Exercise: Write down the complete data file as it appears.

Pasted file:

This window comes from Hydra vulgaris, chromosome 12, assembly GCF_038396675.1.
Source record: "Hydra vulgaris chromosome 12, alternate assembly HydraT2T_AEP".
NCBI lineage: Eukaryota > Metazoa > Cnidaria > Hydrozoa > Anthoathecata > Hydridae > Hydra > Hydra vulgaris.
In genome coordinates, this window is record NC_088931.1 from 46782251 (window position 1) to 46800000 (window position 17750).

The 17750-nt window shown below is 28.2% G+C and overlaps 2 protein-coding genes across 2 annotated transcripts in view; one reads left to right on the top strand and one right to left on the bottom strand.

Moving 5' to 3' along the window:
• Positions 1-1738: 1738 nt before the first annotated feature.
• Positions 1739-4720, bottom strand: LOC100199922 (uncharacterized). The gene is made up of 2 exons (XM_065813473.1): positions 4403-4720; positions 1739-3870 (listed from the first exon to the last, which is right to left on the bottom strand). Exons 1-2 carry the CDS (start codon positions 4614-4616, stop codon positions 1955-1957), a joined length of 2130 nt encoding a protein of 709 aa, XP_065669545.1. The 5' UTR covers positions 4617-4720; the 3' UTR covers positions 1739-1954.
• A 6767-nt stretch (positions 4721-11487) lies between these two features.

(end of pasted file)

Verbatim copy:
This window comes from Hydra vulgaris, chromosome 12, assembly GCF_038396675.1.
Source record: "Hydra vulgaris chromosome 12, alternate assembly HydraT2T_AEP".
NCBI lineage: Eukaryota > Metazoa > Cnidaria > Hydrozoa > Anthoathecata > Hydridae > Hydra > Hydra vulgaris.
In genome coordinates, this window is record NC_088931.1 from 46782251 (window position 1) to 46800000 (window position 17750).

The 17750-nt window shown below is 28.2% G+C and overlaps 2 protein-coding genes across 2 annotated transcripts in view; one reads left to right on the top strand and one right to left on the bottom strand.

Moving 5' to 3' along the window:
• Positions 1-1738: 1738 nt before the first annotated feature.
• Positions 1739-4720, bottom strand: LOC100199922 (uncharacterized). The gene is made up of 2 exons (XM_065813473.1): positions 4403-4720; positions 1739-3870 (listed from the first exon to the last, which is right to left on the bottom strand). Exons 1-2 carry the CDS (start codon positions 4614-4616, stop codon positions 1955-1957), a joined length of 2130 nt encoding a protein of 709 aa, XP_065669545.1. The 5' UTR covers positions 4617-4720; the 3' UTR covers positions 1739-1954.
• A 6767-nt stretch (positions 4721-11487) lies between these two features.